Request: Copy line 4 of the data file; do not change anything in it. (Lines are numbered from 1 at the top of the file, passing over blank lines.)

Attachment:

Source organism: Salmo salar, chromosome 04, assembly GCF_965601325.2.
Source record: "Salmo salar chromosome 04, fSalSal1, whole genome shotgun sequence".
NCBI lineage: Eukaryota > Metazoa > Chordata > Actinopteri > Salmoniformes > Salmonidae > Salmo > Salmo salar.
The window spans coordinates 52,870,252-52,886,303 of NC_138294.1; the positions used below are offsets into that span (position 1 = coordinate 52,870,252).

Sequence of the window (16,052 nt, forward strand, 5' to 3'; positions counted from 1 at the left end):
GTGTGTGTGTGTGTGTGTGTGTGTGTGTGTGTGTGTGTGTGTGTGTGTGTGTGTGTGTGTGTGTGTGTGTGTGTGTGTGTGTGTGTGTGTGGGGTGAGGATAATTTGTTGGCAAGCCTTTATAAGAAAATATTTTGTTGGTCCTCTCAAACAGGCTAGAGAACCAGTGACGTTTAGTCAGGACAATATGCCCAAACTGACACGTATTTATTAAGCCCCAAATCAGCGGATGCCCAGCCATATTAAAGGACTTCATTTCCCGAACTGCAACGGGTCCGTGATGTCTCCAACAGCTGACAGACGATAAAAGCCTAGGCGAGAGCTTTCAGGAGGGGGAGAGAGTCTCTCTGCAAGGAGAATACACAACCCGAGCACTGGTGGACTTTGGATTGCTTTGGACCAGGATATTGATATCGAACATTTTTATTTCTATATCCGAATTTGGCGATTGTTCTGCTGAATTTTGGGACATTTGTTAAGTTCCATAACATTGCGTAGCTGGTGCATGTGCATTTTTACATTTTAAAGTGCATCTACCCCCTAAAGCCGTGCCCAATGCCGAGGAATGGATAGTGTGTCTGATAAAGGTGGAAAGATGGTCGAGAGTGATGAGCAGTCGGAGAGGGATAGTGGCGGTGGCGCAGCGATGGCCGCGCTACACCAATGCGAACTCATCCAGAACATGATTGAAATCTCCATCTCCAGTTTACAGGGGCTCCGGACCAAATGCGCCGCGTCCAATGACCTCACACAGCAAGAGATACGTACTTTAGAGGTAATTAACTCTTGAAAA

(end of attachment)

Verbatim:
The window spans coordinates 52,870,252-52,886,303 of NC_138294.1; the positions used below are offsets into that span (position 1 = coordinate 52,870,252).